In the present case, there was ample evidence to support the district court's conclusion that respondents had not intentionally relinquished their rights to use the waterfront. As previously noted, respondents presented testimony that they had, in fact, used the waterfront. Accordingly, the district court's findings in this regard were not clearly erroneous.

6. Amending the complaint

The district court should freely grant leave for a party to amend its pleadings, except where amendment would prejudice the other party. Fabio v. Bellomo, 504 N.W.2d 758, 761 (Minn. 1993). The court's decision on whether to allow amendment is committed to its discretion. Utecht v. Shopko Dept. Store, 324 N.W.2d 652, 654 (Minn. 1982). The district court declined to allow appellants to amend their complaint to add a practical location claim because amendment would prejudice respondents.

Appellants argue that amending their complaint would not have prejudiced respondents. We disagree. Although the doctrine of practical location, at least in effect, is similar to acquiring title by adverse possession, the two theories are distinct and require proof of different elements. See In re Petition of Bldg. D, Inc., 502 N.W.2d 406, 408 (Minn. App. 1993), review denied (Minn. Aug. 24, 1993); see also In re Petition of McGinnis, 536 N.W.2d 33, 35-36 (Minn. App. 1995) (setting forth the elements for practical location), review denied (Minn. Oct. 27, 1995). Because appellants brought the motion to amend after their case-in-chief and, thus, respondents had no opportunity to cross-examine appellants' witnesses, the district court's denial of the motion was not an abuse of discretion.

7. Declaration of rights

The district court's declaration of rights provided that the back lot owners would have “exclusive” use and enjoyment of the accesses. Appellants argue the district court had no basis for excluding them from the accesses. We agree. There is no evidence in the record supporting a conclusion that appellants have somehow lost their rights to the accesses and respondents never requested that appellants be excluded from the accesses. Accordingly, the district court erred by excluding appellants from the accesses, and we modify the declaration of rights so that it provides appellants and respondents with equal right to the use and enjoyment of the accesses, consistent with the original dedication.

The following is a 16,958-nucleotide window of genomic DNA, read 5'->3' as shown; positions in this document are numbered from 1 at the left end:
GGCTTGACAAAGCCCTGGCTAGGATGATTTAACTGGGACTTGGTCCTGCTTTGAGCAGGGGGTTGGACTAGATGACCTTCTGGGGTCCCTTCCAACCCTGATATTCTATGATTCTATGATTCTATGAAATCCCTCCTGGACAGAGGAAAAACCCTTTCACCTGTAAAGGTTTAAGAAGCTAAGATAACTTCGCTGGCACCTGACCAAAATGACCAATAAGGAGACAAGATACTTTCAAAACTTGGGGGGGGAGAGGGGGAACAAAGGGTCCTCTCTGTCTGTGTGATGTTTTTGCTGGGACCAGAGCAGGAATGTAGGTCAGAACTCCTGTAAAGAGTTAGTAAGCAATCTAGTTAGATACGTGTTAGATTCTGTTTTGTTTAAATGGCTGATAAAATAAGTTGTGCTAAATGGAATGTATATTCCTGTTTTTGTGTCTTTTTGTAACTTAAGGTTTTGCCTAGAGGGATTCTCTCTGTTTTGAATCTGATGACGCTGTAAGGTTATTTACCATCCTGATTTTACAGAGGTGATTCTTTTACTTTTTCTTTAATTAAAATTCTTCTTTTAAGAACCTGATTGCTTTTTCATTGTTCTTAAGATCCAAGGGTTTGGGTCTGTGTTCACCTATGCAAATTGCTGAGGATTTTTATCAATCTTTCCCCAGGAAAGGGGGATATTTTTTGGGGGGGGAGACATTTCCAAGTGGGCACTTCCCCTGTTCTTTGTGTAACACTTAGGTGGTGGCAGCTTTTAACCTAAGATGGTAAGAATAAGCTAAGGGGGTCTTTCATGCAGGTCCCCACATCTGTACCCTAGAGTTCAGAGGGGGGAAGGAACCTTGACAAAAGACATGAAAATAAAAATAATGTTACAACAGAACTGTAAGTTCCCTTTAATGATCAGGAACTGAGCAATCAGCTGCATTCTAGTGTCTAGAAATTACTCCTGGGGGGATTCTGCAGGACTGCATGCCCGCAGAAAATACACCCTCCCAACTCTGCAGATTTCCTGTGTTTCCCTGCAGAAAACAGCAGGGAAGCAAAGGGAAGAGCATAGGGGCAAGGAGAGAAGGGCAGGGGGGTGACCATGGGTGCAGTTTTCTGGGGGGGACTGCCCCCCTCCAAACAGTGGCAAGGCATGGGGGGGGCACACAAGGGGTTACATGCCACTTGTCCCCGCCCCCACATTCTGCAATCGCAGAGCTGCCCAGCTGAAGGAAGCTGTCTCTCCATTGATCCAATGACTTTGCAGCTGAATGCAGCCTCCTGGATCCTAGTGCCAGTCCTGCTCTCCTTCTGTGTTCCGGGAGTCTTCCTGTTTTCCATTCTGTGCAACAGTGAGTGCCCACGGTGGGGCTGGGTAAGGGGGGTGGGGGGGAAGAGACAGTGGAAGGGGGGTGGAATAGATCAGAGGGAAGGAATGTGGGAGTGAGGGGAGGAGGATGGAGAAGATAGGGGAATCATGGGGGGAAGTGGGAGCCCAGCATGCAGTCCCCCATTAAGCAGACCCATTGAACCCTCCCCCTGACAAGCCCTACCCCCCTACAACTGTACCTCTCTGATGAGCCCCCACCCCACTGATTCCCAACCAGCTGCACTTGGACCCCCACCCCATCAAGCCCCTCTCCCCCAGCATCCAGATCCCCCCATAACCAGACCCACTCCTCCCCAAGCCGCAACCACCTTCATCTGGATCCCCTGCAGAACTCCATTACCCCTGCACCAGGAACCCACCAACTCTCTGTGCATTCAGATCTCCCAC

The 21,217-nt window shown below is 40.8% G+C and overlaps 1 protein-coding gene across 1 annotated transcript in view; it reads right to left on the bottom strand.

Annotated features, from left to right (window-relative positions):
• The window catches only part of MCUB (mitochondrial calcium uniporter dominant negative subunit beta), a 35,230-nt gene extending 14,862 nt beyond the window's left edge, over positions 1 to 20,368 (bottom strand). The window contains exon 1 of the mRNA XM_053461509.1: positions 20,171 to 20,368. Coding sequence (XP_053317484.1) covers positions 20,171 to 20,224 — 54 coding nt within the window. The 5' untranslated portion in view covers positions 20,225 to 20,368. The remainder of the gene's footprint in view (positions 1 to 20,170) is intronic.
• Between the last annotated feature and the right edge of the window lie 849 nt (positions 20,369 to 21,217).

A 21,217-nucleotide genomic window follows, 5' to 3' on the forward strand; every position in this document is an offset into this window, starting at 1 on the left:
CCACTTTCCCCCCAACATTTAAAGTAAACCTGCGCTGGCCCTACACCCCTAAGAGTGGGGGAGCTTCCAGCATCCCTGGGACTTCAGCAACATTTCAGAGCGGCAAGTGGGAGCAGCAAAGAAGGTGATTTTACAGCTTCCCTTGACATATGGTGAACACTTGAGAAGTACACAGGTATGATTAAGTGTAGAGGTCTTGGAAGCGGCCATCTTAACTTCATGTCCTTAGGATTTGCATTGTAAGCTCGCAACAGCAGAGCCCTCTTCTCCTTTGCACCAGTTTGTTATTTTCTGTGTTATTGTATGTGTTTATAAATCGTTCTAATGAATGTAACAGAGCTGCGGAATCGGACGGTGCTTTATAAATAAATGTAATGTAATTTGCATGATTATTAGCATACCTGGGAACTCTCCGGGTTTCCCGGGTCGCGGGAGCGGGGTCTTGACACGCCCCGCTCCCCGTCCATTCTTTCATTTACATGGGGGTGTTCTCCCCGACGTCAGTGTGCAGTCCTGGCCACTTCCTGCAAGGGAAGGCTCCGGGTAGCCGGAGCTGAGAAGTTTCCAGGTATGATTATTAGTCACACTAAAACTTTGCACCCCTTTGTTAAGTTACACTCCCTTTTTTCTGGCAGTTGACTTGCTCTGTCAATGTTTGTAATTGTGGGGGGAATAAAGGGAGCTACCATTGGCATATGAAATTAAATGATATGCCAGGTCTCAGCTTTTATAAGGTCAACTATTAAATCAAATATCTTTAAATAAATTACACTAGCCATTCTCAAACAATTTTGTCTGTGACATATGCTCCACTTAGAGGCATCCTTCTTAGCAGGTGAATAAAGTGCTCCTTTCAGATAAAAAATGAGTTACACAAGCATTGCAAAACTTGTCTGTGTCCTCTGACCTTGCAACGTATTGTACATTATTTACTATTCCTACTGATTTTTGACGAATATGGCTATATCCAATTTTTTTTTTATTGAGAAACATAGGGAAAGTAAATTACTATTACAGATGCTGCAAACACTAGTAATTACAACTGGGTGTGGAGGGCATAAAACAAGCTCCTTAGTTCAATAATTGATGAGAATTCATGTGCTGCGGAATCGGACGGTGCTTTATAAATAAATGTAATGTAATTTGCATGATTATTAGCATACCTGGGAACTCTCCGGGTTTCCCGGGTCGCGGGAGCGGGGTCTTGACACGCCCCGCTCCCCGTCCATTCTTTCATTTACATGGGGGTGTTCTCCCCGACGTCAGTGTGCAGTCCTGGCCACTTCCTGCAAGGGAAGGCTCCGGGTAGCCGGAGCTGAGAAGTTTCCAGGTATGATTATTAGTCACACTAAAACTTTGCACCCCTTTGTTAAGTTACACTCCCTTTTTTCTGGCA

The district court's findings that appellants failed to prove adverse possession and abandonment were supported by the record and were not clearly erroneous. Furthermore, the court did not abuse its discretion in denying a jury trial or amendment

of the complaint. The court did err, however, in awarding respondents exclusive use of the accesses and we modify the award to conform to the original dedication.

Affirmed as modified.


[1] The Peters court did not seem particularly troubled that case precedent did not establish any right to a jury trial in an action to quiet title or its functional equivalent. Indeed, the Peters court, having examined the nature of proceedings to “clear and quiet title,” specifically noted that it follows that the constitutional right to a jury trial does not apply. There was no such right upon the ancient bill to remove cloud and quiet title * * *. 119 Minn. at 103-04, 137 N.W. at 393 (citation omitted). The Peters court simply took the analysis one step further and concluded that if there was no right to a jury trial in a quiet title action, there should be no right to a jury trial in a land registration proceeding, which it characterized asnothing more or less than an enlargement of the remedy to quiet title. The fact that the ultimate right of possession may be involved does not change the nature of the proceeding. Such right is involved in all actions concerning the title to real property.Id. at 105-06, 137 N.W. at 393 (citations omitted).

[2] This statute has been renumbered and subjected to slight language changes but has not been altered substantively for 150 years. Cf. Schaller v. Town of Florence, 193 Minn. 604, 608, 259 N.W.529, 532 (1935) (reciting the 1858 version of the statute).